This one might seem a little petty, but it’s a fundamental red flag. At around 1:35 in the trailer, Alexis Bledel’s character (“Katie”) tells Beau Knapp’s character (“Martin”) “I warned you.” He responds: “Nobody can be prepared for whatever outlet.” Or that’s the closest I could get the first five times I watched it. Eventually I realized he’s saying “Nobody can be prepared for whatever that was.” I think.
It seems reasonable to guess that a movie that can’t put comprehensible dialogue in the trailer is not headed down a path to greatness.
Beau Knapp Is Pretty Great
There are some easy knocks against Crypto, but the movie also has a not-so-secret weapon. Despite getting second billing to bigger names, Knapp is the movie’s actual lead, and he’s real good, with an energy that teeters between threatening and panicked—just about perfect for the nominal subject matter. He was both menacing and fragile as the degenerate boyfriend of Nicole Kidman’s rogue daughter in (the totally awesome) Destroyer, and he seems poised to become a bigger name. But it seems unlikely this weak tea will be what gets him there.
The Director Has a Tangential Crypto-Scam Connection—through Steven Seagal
Setting aside its hypothetical strengths and weaknesses, Crypto also features one straight-up bizarre alignment of the stars. Director John Stalberg Jr. has a short resume, with exactly one other high-profile film credit, according to IMDB: 1996’s Executive Decision, on which he’s listed as a production assistant. That Presidential action flick, as all aficionados of fine film certainly know, also featured Kurt Russell, along with the always-relevant Steven Seagal.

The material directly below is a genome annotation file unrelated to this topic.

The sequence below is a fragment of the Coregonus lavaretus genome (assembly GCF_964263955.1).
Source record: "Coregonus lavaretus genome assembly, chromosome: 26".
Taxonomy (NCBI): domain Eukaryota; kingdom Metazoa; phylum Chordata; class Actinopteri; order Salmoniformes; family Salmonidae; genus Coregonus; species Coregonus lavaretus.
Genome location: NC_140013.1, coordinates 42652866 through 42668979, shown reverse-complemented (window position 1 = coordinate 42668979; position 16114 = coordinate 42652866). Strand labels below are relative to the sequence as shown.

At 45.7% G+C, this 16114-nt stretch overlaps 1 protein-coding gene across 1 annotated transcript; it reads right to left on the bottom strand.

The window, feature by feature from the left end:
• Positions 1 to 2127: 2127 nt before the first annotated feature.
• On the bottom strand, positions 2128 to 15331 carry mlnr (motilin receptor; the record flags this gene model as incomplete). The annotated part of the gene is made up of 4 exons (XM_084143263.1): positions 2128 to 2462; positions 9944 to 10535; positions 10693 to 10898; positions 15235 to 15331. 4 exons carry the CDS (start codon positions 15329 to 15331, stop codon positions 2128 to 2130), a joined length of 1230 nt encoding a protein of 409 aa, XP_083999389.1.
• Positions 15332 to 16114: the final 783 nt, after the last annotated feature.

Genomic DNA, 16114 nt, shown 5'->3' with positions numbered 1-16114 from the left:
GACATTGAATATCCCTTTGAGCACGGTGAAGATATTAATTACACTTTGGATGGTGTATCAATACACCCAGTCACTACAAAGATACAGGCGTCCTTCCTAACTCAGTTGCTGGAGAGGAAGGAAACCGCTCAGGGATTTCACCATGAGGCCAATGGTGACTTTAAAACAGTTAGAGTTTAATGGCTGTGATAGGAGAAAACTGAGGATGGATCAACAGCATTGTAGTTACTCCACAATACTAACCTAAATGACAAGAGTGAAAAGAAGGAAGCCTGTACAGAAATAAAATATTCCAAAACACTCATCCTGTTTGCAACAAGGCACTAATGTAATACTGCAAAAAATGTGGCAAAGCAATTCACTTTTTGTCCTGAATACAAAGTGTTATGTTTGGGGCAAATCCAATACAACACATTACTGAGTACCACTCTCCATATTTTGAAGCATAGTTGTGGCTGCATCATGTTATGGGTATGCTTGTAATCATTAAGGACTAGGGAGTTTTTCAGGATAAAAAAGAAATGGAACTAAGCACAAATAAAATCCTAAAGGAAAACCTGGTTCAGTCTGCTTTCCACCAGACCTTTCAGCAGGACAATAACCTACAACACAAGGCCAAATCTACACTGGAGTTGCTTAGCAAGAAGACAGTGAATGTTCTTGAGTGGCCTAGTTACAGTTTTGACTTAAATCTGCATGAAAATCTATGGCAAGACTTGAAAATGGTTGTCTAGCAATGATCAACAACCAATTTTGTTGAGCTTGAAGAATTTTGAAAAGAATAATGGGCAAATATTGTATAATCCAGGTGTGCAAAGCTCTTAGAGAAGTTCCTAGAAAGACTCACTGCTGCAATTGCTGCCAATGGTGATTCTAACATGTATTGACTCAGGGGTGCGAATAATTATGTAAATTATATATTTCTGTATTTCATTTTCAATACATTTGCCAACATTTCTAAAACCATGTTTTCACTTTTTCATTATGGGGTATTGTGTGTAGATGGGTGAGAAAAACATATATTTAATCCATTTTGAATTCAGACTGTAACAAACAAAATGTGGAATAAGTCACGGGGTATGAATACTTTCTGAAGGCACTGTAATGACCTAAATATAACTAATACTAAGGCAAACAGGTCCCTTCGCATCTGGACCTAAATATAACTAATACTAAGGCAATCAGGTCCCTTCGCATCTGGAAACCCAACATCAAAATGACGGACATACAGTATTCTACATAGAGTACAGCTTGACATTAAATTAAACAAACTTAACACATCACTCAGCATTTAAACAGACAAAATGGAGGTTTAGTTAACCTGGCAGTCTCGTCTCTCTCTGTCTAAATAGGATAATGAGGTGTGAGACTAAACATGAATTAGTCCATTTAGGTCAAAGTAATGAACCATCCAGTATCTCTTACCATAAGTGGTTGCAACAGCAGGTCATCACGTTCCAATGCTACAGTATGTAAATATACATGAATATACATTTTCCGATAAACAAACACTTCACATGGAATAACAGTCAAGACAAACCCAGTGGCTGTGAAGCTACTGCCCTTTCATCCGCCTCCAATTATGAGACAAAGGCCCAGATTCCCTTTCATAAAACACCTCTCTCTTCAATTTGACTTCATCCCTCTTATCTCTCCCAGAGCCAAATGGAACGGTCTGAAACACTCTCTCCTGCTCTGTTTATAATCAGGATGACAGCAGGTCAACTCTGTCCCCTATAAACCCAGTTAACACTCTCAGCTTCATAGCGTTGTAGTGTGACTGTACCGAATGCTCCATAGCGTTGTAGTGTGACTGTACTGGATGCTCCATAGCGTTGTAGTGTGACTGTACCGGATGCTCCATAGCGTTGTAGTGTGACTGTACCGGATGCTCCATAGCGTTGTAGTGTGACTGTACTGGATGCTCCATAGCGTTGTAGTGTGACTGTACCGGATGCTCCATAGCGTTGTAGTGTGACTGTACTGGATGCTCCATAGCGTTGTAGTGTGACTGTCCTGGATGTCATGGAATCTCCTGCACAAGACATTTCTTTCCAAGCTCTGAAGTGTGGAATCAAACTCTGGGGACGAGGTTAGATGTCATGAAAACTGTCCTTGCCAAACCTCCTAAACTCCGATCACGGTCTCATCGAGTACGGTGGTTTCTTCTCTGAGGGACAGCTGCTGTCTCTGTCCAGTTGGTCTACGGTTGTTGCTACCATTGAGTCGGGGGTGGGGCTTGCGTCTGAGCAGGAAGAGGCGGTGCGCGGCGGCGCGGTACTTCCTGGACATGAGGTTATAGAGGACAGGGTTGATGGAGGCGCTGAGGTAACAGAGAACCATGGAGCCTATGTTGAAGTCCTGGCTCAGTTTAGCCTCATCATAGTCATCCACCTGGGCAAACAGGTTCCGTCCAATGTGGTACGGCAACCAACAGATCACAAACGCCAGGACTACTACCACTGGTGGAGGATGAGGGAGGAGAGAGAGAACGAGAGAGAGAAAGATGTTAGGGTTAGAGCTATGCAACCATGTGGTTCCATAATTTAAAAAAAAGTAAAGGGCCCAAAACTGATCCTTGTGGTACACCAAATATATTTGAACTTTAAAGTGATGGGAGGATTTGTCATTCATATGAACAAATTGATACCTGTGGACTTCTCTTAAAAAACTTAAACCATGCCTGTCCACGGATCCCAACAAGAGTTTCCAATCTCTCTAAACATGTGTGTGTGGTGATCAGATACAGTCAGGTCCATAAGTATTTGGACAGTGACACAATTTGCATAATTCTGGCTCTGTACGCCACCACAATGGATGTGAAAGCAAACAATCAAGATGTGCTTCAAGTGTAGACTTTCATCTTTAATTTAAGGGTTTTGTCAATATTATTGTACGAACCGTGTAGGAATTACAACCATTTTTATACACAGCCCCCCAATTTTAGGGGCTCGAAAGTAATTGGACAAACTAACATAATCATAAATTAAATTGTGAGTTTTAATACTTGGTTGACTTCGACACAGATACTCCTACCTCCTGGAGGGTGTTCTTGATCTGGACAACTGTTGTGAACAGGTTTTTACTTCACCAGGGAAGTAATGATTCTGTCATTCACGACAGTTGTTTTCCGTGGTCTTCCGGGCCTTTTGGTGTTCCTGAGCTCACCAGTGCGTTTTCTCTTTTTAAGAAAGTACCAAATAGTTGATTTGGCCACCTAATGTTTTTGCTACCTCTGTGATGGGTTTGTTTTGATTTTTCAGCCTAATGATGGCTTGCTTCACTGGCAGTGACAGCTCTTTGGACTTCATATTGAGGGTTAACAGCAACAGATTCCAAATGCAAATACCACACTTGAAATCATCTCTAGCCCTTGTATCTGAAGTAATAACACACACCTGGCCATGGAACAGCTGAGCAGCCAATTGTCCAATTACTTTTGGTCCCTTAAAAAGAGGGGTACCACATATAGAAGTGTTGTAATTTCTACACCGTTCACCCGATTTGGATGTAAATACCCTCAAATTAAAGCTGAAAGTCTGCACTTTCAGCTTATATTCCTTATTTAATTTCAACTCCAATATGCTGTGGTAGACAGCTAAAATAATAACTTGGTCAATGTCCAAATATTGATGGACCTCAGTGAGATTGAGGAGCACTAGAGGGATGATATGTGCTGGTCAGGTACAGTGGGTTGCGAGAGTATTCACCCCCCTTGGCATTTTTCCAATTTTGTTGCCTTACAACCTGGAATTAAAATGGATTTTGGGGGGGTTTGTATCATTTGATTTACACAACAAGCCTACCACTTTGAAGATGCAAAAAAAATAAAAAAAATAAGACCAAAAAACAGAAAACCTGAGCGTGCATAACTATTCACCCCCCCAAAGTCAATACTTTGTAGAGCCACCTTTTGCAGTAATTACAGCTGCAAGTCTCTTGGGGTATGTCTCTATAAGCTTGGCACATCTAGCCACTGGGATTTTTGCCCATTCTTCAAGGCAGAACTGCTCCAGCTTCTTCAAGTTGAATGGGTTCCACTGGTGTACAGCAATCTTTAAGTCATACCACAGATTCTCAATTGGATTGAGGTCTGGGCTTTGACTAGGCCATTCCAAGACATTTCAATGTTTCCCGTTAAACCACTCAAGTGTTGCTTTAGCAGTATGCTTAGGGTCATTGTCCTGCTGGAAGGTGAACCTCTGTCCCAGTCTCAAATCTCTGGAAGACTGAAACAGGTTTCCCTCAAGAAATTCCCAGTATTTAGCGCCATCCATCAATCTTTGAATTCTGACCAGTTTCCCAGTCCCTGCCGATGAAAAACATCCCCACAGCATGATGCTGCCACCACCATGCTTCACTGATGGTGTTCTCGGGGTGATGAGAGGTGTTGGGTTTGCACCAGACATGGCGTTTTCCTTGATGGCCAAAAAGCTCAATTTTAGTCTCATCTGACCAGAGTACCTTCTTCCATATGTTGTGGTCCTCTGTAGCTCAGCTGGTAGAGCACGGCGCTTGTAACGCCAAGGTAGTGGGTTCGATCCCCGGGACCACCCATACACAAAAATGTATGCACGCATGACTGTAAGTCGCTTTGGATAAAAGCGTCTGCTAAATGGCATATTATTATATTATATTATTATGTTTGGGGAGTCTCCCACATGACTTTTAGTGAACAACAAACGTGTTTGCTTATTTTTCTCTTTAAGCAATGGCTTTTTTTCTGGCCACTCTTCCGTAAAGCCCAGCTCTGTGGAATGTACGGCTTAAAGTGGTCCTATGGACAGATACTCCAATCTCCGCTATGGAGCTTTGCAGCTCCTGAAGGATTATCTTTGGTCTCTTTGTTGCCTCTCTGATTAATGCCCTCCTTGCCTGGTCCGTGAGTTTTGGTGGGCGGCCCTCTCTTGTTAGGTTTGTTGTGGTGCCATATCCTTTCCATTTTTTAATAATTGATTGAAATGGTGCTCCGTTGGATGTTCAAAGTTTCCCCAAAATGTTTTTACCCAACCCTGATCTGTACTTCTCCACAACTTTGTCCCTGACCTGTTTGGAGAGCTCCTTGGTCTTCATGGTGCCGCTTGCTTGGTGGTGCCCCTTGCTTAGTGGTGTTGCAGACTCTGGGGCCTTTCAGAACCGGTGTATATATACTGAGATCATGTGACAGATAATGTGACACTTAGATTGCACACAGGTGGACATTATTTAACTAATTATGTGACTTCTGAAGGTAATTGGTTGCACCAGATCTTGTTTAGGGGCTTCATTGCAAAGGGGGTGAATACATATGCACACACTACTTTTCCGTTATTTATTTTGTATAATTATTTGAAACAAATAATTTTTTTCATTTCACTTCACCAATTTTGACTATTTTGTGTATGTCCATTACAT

Seagal, of course, is not just an actor, but also the former promoter of a bizarre, overtly scammy crypto project called Bitcoiin 2nd Generation (yes, two iis). You can pretty much guess the details from that deceptive name: The coin was hit with regulatory warnings just weeks after it entered the public eye. Then the entire anonymous team, along with Seagal, reportedly left the project as soon as its ICO finished, with the wildly illogical justification that this would make the coin “open source.” More details about the alleged swindle were published by CCN.
All of this happened, of course, decades after whatever minor interaction Stalberg might have had with Seagal. But hey, crazy coincidence, right?
Crypto is set to hit theaters on April 12. Let’s hope for the best and brace for the worst.